University of Missouri

Why does Mizzou tight end and Blue Springs South grad Kendall Blanton love to block?

When Kendall Blanton told his father, Jerry, a former Chiefs linebacker, that he wanted to be a tight end, the dad suggested a fellow Chief for his son to model himself after.

Not Tony Gonzalez, one of the greatest to ever play the position, or current Chiefs tight end Travis Kelce, considered one of the NFL’s best.

Instead, Jerry Blanton told his son to research Johnathan Hayes, his former teammate in the 1980s and the Cincinnati Bengals’ tight ends coach.

“(Haynes) couldn’t catch a cold, but he could block,” Jerry Blanton told The Star.

Kendall Blanton listened to his father, and the advice could take him to the NFL.

While Missouri redshirt sophomore Albert Okwuegbunam attracts NFL scouts’ attention with his 4.5 40-yard-dash time and ability to get into the end zone, Blanton has stood out by helping the offensive line open up the run game and protect quarterback Drew Lock.

Jim Nagy, the director of the Reese’s Senior Bowl and a former NFL scout, said he currently projects Blanton as a third-day NFL Draft pick. As college teams continue to adopt the spread offense, Nagy said Blanton’s ability to block is becoming more of a throwback.

But with wideouts Emanuel Hall and Nate Brown out the past few weeks, Missouri is also trying to get the 6-foot-6 Blanton more involved in the pass game.

“His biggest asset is his frame,” Lock said. “A nickel that weighs 185, 195, 200 pounds, I don’t know how willing they are to run into a guy that’s 275 coming across the field full steam. He’s huge in our mid-range game.”

Blanton had three receptions for 27 yards against Memphis, including a 13-yard catch, and has proven to be a reliable pass-catcher. He had three touchdowns during his sophomore year, including a one-handed catch against Middle Tennessee. His lone touchdown last season as a junior came against Florida, where he caught a bullet from Lock in the corner of the end zone and managed to get a foot down.

He already has 127 receiving yards this season. He should break his career-high of 161, which he recorded during his sophomore season.

But the trait that has stood out to NFL scouts is Blanton’s ability to block.

“I like being out there running routes,” Blanton said. “But I love blocking.”

Jerry Blanton said it took time for his son to embrace blocking. He said if Kendall could learn to love it, it could go a long way in his career.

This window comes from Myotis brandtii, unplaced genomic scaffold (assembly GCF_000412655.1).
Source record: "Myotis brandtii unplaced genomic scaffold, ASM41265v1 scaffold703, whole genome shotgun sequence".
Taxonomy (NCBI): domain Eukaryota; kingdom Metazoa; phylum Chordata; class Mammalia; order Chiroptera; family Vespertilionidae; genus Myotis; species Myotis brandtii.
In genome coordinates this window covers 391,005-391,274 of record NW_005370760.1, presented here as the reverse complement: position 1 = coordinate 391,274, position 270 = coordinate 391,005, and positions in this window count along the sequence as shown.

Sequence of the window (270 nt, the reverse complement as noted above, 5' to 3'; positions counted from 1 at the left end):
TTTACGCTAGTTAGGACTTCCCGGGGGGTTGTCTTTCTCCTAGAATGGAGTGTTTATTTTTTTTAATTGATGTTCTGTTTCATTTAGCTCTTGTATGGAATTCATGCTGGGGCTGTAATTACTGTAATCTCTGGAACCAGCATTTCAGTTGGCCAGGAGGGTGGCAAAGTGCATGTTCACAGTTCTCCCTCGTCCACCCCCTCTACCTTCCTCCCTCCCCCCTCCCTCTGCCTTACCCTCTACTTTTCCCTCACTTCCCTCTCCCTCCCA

The same approach worked for the elder Blanton when he was an eleventh-round pick by the Buffalo Bills in the 1978 NFL Draft. As the last player cut in training camp, Jerry Blanton learned that he’d have to do the little things if he wanted to make a roster.

He signed with the Chiefs and embraced playing on special teams, which allowed him to carve out a seven-year NFL career as a linebacker.

As a senior at Blue Springs South, the younger Blanton played in a predominantly run-oriented offense and only caught 15 passes for 216 yards and two touchdowns. His frame was enough to catch the eyes of college scouts, and he mainly heard from Kentucky, his father’s alma mater, and Missouri.

Jerry Blanton had a standout career at Kentucky and led the Wildcats to the Peach Bowl in 1976. He was rooting for his son to follow his footsteps to Lexington, but Kendall wanted to make his own legacy.

“It’s a switch hit to me,” Jerry Blanton said. “Of course you want your son to follow your own footsteps, but then again you want him to make his own footsteps too.”

A strong junior season could have gotten Blanton some NFL Draft buzz, but the emergence of Okwuegbunam limited his role in the offense.

Blanton remembered his father’s advice and applied it to become one of the team’s premier blockers.

Tight ends coach Joe Jon Finley has helped get a number of Tigers on NFL radars since head coach Barry Odom hired him, including Sean Culkin who is in his second year with the Chargers after going undrafted.

Finley doesn’t think Blanton is going to need much help impressing scouts.

“When he’s at his best he’s as good as I’ve ever seen,” Finley said of Blanton’s blocking. “He’s got to get his hands right, his technique right, all that stuff when he’s got the right mentality there’s nobody I’ve ever seen block as well.”

Senior offensive lineman Kevin Pendleton said he’s taught to treat blocking like a mindset, and Blanton is the epitome of that. He uses Blanton’s buy-in as an example to players, who are struggling to understand their role.

“He’s a tall, freak athlete. You figure we split him out and make him make plays all the time,” Pendleton said. “Well, we’re asking him to put his face on a 300-pound lineman and stop him. You can point to a young guy and be like, ‘look, this is how you help your team win.’”

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Blanton’s 40-yard-dash time is 4.7 seconds, which is good for his size, and his ability to play special teams helps his NFL case.

“He’s a pretty good overall athlete,” Nagy said. “He’s not very explosive, but in terms of body control, flexibility and quickness he’s got some athletic ability. When they use him as a blocker he does do a pretty good job when he’s on the wing or on the move.”

Missouri hasn’t beaten Kentucky since 2014, Blanton’s redshirt season. A win against the No. 12 Wildcats would go a long way for Odom’s job security and would help make this a successful season for the Tigers.

It will also mark the final time the Blantons have a friendly father-son rivalry, but Jerry Blanton wants it to be clear where his allegiances are.

At his induction into Kentucky’s Hall of Fame, he told Wildcats coach Mark Stoops that he wants him to win every game except against Missouri because of his son.

“My blood bleeds blue,” he said. “Except on Saturday.”

Alex Schiffer

Alex Schiffer covers University of Missouri athletics for The Star.

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